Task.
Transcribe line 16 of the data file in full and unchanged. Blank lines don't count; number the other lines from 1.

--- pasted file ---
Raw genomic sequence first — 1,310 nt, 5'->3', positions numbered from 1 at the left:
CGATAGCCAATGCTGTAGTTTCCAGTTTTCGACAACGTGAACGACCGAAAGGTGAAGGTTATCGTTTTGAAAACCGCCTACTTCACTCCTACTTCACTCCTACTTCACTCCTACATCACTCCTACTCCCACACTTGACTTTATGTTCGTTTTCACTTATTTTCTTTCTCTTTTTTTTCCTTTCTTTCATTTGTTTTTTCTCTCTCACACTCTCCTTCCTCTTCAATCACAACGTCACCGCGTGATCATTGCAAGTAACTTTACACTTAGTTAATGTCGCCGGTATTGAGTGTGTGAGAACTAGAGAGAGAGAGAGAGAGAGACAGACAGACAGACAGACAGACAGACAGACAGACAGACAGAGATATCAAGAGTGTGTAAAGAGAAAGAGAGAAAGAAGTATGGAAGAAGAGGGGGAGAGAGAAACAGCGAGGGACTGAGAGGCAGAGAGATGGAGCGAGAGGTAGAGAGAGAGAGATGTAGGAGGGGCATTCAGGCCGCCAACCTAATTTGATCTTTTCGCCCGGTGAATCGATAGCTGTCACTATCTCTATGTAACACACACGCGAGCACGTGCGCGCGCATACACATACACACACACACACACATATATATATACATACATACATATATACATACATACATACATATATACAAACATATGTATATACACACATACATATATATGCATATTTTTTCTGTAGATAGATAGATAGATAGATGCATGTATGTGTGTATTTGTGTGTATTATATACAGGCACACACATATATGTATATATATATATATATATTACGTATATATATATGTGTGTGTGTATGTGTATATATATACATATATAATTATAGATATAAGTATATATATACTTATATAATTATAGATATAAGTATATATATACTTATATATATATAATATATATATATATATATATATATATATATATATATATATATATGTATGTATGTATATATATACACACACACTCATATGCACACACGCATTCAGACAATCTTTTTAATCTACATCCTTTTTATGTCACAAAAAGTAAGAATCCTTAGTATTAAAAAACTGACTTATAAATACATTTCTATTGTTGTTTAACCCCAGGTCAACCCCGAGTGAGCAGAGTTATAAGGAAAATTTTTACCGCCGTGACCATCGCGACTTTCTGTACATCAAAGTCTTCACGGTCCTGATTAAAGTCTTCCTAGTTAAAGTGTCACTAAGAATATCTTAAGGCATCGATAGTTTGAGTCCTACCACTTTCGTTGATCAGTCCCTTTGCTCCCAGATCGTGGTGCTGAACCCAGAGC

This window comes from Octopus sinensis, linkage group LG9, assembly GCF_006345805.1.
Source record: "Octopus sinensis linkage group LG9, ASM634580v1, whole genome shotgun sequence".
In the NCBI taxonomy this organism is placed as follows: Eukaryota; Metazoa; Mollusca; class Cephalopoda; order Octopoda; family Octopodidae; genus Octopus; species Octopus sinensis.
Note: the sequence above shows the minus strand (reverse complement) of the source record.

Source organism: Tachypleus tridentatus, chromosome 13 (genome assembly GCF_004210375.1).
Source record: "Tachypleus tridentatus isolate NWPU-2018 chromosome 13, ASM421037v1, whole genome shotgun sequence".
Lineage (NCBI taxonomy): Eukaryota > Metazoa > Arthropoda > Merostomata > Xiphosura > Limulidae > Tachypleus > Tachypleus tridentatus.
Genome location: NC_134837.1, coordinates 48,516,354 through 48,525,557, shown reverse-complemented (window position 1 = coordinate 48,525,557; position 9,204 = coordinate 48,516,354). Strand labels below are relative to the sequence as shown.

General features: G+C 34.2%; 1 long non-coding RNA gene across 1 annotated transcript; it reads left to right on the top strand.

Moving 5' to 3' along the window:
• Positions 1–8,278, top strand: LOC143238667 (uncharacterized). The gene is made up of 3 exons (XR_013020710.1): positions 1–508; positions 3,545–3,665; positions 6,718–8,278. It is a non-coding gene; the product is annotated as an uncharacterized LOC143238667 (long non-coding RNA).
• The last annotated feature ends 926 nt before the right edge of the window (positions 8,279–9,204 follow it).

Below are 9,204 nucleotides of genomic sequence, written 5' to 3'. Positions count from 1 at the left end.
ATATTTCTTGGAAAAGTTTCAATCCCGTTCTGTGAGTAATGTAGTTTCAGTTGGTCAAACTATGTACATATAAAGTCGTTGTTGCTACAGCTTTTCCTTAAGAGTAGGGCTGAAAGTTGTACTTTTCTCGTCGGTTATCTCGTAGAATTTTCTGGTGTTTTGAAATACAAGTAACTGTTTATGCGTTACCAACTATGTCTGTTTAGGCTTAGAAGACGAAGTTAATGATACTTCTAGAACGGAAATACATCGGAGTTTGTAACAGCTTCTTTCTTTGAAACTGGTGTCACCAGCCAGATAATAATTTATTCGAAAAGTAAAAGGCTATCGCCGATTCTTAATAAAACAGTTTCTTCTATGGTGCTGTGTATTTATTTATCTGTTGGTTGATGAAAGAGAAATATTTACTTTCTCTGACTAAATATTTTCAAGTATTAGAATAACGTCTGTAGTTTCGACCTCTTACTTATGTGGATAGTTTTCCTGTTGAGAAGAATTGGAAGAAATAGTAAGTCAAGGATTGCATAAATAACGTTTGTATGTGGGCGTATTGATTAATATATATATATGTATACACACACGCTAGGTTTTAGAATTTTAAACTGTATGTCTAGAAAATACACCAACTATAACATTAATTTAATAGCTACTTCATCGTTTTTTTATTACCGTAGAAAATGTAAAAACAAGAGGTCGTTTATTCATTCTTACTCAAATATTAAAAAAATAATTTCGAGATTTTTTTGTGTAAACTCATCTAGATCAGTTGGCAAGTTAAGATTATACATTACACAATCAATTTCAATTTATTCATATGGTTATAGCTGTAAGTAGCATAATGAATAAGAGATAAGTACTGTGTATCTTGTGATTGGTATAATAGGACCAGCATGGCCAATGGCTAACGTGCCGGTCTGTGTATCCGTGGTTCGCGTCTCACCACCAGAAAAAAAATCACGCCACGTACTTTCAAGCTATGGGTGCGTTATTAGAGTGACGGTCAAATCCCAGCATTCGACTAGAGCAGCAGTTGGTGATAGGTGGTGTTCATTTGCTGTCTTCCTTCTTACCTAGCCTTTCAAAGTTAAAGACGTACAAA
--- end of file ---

ATATTTCTTGGAAAAGTTTCAATCCCGTTCTGTGAGTAATGTAGTTTCAGTTGGTCAAACTATGTACATATAAAGTCGTTGTTGCTACAGCTTTTCCTTAAGAGTAGGGCTGAAAGTTGTACTTTTCTCGTCGGTTATCTCGTAGAATTTTCTGGTGTTTTGAAATACAAGTAACTGTTTATGCGTTACCAACTATGTCTGTTTAGGCTTAGAAGACGAAGTTAATGATACTTCTAGAACGGAAATACATCGGAGTTTGTAACAGCTTCTTTCTTTGAAACTGGTGTCACCAGCCAGATAATAATTTATTCGAAAAGTAAAAGGCTATCGCCGATTCTTAATAAAACAGTTTCTTCTATGGTGCTGTGTATTTATTTATCTGTTGGTTGATGAAAGAGAAATATTTACTTTCTCTGACTAAATATTTTCAAGTATTAGAATAACGTCTGTAGTTTCGACCTCTTACTTATGTGGATAGTTTTCCTGTTGAGAAGAATTGGAAGAAATAGTAAGTCAAGGATTGCATAAATAACGTTTGTATGTGGGCGTATTGATTAATATATATATATGTATACACACACGCTAGGTTTTAGAATTTTAAACTGTATGTCTAGAAAATACACCAACTATAACATTAATTTAATAGCTACTTCATCGTTTTTTTATTACCGTAGAAAATGTAAAAACAAGAGGTCGTTTATTCATTCTTACTCAAATATTAAAAAAATAATTTCGAGATTTTTTTGTGTAAACTCATCTAGATCAGTTGGCAAGTTAAGATTATACATTACACAATCAATTTCAATTTATTCATATGGTTATAGCTGTAAGTAGCATAATGAATAAGAGATAAGTACTGTGTATCTTGTGATTGGTATAATAGGACCAGCATGGCCAATGGCTAACGTGCCGGTCTGTGTATCCGTGGTTCGCGTCTCACCACCAGAAAAAAAATCACGCCACGTACTTTCAAGCTATGGGTGCGTTATTAGAGTGACGGTCAAATCCCAGCATTCGACTAGAGCAGCAGTTGGTGATAGGTGGTGTTCATTTGCTGTCTTCCTTCTTACCTAGCCTTTCAAAGTTAAAGACGTACAAA